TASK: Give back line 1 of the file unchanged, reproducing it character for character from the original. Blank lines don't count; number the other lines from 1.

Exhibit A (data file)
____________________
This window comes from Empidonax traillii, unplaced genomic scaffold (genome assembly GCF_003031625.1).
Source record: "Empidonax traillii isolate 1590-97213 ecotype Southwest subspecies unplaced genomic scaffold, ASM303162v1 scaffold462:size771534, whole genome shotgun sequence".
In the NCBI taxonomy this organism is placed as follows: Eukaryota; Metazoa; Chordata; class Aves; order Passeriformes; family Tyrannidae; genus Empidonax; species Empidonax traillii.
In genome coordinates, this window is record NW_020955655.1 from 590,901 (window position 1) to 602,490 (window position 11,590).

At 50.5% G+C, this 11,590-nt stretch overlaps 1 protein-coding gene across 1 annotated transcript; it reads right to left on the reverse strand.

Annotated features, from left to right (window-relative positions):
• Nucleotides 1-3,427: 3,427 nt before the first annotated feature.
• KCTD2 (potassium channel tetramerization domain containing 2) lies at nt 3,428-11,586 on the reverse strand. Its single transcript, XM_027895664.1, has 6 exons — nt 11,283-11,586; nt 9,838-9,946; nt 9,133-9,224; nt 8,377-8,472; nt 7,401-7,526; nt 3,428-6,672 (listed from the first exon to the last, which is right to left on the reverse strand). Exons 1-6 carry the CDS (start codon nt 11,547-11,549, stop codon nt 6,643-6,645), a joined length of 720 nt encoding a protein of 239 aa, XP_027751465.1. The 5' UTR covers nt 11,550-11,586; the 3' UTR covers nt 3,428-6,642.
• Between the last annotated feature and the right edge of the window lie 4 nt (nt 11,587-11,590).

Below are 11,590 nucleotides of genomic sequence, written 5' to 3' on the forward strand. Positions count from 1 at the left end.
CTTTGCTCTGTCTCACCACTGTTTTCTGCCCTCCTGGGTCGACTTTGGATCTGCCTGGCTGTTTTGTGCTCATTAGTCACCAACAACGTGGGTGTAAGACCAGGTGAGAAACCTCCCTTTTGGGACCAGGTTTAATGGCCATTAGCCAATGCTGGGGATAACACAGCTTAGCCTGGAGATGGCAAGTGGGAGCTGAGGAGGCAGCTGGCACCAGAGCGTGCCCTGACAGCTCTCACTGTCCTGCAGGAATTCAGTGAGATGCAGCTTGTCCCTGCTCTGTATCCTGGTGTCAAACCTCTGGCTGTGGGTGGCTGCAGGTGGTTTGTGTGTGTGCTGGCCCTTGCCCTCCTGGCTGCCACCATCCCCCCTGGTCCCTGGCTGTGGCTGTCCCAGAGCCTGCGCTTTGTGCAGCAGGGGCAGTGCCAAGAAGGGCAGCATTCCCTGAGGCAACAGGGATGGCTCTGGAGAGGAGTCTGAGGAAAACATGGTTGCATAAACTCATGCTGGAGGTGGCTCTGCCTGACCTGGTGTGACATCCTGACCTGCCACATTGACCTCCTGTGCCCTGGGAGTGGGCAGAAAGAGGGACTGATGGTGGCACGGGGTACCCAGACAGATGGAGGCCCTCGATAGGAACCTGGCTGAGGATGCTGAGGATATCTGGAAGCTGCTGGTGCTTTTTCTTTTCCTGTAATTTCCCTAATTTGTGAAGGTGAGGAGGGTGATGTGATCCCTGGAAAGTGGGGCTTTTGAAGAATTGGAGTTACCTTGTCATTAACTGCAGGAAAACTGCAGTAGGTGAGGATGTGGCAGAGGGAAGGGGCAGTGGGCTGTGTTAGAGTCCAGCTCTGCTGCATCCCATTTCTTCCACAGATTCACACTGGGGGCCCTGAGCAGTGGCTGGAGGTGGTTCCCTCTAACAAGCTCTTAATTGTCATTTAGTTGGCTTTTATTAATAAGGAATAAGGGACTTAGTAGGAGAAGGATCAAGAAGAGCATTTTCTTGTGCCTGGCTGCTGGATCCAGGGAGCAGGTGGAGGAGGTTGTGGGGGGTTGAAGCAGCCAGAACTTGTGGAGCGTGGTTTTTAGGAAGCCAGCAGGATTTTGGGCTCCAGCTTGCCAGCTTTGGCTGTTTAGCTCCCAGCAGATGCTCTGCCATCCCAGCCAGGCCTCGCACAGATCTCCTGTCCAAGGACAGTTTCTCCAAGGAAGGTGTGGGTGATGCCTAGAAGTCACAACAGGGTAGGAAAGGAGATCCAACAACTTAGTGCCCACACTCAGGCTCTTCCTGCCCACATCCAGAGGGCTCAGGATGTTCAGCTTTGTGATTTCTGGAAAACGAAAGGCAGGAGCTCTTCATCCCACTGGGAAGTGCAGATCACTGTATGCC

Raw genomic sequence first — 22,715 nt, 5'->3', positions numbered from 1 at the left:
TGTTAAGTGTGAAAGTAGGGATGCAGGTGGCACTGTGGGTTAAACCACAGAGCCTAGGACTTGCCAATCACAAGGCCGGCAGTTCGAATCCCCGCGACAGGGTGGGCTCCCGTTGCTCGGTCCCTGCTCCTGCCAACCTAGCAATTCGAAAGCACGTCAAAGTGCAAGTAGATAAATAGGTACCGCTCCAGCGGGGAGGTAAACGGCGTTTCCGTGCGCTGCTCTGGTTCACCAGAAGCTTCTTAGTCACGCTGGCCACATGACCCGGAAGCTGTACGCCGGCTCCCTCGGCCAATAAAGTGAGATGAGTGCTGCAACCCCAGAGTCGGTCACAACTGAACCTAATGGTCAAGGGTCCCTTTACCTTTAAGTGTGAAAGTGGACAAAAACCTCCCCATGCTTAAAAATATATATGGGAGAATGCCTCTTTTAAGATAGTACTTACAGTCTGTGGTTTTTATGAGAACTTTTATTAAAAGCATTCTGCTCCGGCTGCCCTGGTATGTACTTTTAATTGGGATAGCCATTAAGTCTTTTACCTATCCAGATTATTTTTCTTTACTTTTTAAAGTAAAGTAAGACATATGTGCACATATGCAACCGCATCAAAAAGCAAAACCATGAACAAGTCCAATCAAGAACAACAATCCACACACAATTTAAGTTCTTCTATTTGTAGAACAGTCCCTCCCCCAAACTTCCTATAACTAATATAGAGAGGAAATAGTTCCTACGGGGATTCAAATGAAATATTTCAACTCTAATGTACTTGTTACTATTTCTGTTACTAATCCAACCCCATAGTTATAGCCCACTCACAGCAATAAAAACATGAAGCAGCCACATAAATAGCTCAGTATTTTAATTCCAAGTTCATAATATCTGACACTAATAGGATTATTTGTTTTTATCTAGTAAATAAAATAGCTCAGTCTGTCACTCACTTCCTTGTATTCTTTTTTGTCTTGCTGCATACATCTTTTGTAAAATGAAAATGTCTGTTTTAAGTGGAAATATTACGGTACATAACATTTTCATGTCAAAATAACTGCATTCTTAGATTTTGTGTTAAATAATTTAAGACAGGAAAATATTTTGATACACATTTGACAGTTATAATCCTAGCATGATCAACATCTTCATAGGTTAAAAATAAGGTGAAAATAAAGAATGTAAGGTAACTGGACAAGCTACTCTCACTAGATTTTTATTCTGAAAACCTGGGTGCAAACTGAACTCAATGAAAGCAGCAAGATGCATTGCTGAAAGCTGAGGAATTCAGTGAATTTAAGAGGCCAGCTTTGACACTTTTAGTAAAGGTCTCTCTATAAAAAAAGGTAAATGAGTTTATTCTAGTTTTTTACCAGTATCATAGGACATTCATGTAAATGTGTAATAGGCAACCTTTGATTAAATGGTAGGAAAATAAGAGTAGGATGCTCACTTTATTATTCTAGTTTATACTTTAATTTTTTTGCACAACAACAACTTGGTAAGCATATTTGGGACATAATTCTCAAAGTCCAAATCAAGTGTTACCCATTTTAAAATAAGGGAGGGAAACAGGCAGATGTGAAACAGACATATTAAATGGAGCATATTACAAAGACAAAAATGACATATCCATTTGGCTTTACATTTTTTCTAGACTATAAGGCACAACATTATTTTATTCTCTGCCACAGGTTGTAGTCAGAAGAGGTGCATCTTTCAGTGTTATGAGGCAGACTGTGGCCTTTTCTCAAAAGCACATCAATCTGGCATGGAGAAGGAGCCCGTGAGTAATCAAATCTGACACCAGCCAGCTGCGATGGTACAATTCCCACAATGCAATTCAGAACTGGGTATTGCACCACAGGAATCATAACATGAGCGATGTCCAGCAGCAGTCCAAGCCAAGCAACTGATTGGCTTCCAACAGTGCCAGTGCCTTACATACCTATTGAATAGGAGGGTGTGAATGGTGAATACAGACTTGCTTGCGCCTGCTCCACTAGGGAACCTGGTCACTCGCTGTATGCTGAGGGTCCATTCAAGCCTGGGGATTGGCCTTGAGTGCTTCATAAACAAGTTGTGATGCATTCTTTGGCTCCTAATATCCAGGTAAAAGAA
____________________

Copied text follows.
This window comes from Empidonax traillii, unplaced genomic scaffold (genome assembly GCF_003031625.1).